Over the weekend, Honda announced a recall of some 886,815 model year 2005-2010 Odyssey minivans manufactured from June 23, 2004, to Sept. 4, 2010. What exactly is wrong with them? Oh, not much. Just a potential fuel leak ... that could cause the minivans to burst into flames.
This was most definitely not the kind of news that Honda owners -- or Honda Motor Co. Ltd. (HMC -2.23%) investors -- wanted to hear.
Long considered the gold standard in family-friendly minivans, Honda's Odyssey has been a lone bright spot on Honda sales lots this year. In February, for example, Honda reported a 7% year-over-year decline in U.S. sales by its Honda and Acura divisions combined. This was its second straight monthly decline, and the second-worst performance among the eight remaining really big automakers -- Honda, Nissan, and Toyota (TM -1.78%) from Japan, Ford (F -4.40%), General Motors (GM -3.55%), and Chrysler from the U.S., Germany's Volkswagen, and South Korea's Hyundai/Kia.
Only Volkswagen did worse than Honda in February, posting a 13.8% decline in sales. Yet amid the gloom, Honda's Odyssey shone out with a 4.6% rise in sales year over year -- 8,945 units sold in the year's shortest month.
Odyssey sales could go nowhere for months
Repeating that feat may prove difficult for Honda in the face of the bad press from a near-900,000 vehicle recall.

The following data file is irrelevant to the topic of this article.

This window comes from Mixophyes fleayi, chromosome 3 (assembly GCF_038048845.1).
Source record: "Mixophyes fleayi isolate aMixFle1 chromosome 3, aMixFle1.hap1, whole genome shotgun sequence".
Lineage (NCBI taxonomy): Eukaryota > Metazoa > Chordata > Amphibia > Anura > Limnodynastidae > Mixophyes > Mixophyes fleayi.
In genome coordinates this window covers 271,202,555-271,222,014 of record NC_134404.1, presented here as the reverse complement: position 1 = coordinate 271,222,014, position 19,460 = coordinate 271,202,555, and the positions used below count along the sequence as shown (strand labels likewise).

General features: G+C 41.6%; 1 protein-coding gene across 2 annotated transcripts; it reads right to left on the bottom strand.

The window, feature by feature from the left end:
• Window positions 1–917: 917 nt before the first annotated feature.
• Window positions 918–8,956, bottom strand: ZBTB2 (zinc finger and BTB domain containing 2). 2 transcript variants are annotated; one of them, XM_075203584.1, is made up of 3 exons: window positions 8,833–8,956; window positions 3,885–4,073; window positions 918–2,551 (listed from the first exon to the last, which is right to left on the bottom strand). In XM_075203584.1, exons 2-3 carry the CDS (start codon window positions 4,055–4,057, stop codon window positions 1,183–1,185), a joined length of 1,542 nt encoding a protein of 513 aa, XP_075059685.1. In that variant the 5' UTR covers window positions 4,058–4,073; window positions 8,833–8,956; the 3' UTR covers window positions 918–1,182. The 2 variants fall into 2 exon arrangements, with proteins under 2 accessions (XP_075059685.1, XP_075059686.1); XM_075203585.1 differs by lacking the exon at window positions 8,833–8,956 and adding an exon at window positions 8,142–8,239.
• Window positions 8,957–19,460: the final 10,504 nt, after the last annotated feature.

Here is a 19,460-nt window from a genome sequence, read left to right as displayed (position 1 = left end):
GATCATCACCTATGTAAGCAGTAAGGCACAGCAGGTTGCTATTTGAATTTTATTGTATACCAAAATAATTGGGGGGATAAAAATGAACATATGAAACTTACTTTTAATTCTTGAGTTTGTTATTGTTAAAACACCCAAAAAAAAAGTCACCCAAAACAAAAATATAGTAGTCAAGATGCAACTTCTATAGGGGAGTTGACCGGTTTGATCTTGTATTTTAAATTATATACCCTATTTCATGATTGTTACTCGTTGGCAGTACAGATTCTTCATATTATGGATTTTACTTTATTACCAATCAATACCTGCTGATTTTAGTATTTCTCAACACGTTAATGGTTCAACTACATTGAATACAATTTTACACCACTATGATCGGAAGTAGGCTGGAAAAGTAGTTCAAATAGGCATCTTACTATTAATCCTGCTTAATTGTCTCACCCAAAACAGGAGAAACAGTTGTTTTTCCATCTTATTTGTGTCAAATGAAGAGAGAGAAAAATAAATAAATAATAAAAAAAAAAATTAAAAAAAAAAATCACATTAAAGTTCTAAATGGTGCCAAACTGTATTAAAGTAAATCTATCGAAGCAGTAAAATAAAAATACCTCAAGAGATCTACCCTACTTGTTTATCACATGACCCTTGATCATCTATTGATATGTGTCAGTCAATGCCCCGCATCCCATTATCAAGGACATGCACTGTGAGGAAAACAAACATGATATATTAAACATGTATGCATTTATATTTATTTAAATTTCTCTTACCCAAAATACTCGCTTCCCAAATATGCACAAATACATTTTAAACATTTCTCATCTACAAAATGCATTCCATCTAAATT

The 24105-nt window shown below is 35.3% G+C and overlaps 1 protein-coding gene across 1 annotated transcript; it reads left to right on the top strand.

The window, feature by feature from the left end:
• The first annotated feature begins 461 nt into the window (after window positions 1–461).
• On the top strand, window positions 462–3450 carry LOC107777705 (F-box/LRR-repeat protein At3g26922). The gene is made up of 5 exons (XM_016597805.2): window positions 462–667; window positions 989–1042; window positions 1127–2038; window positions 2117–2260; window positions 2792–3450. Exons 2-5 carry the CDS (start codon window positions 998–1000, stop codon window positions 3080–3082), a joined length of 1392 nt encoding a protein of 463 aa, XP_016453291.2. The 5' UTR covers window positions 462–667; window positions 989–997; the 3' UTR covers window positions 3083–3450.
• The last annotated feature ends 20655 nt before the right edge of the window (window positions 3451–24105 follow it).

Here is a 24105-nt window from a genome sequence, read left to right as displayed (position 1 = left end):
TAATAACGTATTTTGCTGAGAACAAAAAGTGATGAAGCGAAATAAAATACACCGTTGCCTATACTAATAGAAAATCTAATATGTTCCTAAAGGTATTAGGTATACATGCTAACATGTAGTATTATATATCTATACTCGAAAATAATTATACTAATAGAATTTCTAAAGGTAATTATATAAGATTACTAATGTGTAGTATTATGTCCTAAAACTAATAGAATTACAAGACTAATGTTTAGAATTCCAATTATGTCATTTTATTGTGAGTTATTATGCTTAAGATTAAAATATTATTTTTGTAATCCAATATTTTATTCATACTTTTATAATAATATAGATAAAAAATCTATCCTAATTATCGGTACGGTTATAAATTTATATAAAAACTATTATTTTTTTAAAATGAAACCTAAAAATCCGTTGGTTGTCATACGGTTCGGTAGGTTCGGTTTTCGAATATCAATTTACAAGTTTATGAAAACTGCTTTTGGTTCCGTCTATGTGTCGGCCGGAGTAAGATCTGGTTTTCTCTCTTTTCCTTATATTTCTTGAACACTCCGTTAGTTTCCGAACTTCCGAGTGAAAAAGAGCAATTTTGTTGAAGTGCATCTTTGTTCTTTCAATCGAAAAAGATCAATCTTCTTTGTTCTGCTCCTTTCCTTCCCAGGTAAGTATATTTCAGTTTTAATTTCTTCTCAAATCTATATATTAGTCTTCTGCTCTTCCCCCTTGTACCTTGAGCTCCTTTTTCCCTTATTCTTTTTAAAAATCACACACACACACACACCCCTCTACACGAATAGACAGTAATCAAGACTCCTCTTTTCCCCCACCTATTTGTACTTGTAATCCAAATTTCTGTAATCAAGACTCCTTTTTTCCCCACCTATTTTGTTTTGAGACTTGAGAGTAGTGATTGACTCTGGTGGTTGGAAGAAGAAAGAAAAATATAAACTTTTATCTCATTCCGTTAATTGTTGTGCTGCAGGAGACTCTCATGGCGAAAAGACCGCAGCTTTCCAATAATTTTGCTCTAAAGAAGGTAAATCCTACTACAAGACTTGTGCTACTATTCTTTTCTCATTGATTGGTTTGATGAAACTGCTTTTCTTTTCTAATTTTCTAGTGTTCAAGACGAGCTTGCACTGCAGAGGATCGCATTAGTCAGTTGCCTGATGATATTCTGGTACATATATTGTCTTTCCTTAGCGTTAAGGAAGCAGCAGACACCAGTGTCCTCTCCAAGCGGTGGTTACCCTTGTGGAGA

Granted, the recall doesn't concern new Odysseys. But still, the fact that Honda admits it currently lacks an upgraded replacement part, free from the defect that necessitated this recall, won't do the company's reputation for quality any good. It won't be till next month that Honda even begins sending out notices of the defect, warning owners of the problem (and keeping the story alive in the process). Then, once made aware of the defect, Honda owners will have to wait until "summer" before they'll be allowed to bring their vehicles in to the dealer for a permanent fix.
This may give rivals such as Chrysler -- always a force to be reckoned with as inventor of the minivan -- a chance to convince would-be Odyssey shoppers to consider other options. Chrysler posted the second strongest sales gains among automakers last month -- up 11% year over year. The company boasted that Town & Country minivans had their "best February sales in two years and its seventh-consecutive month of year-over-year sales gains." Dodge Grand Caravan sales were up 1%, in line with growth at Town & Country.
Meanwhile, Ford Motor (which didn't have a particularly strong sales month in February) will be trying to get some traction with its new Transit Connect minivan -- and to capitalize on the success of its minivan-like Ford Flex SUV. Despite posting overall sales declines of 6.1% in February, Ford noted that the Flex posted a 19% increase in sales in the month, "one of the strongest sales gains of any Ford Motor Company product," according to automobilemag.com.
The upshot for Honda
In the grand scheme of things, paying to repair recalled vehicles isn't often huge expense for automakers like Honda. (In fact, by bringing customers in the door, recalls may pay for themselves by giving car dealers a chance to upsell, advertise new vehicles for sale, and so on). The bigger risk for Honda is that after a string of hi-profile recalls in recent years, another recall of a popular product like the Odyssey could tarnish its reputation as "the gold standard" for minivans.
Expect Monday's stock price to reflect this fact.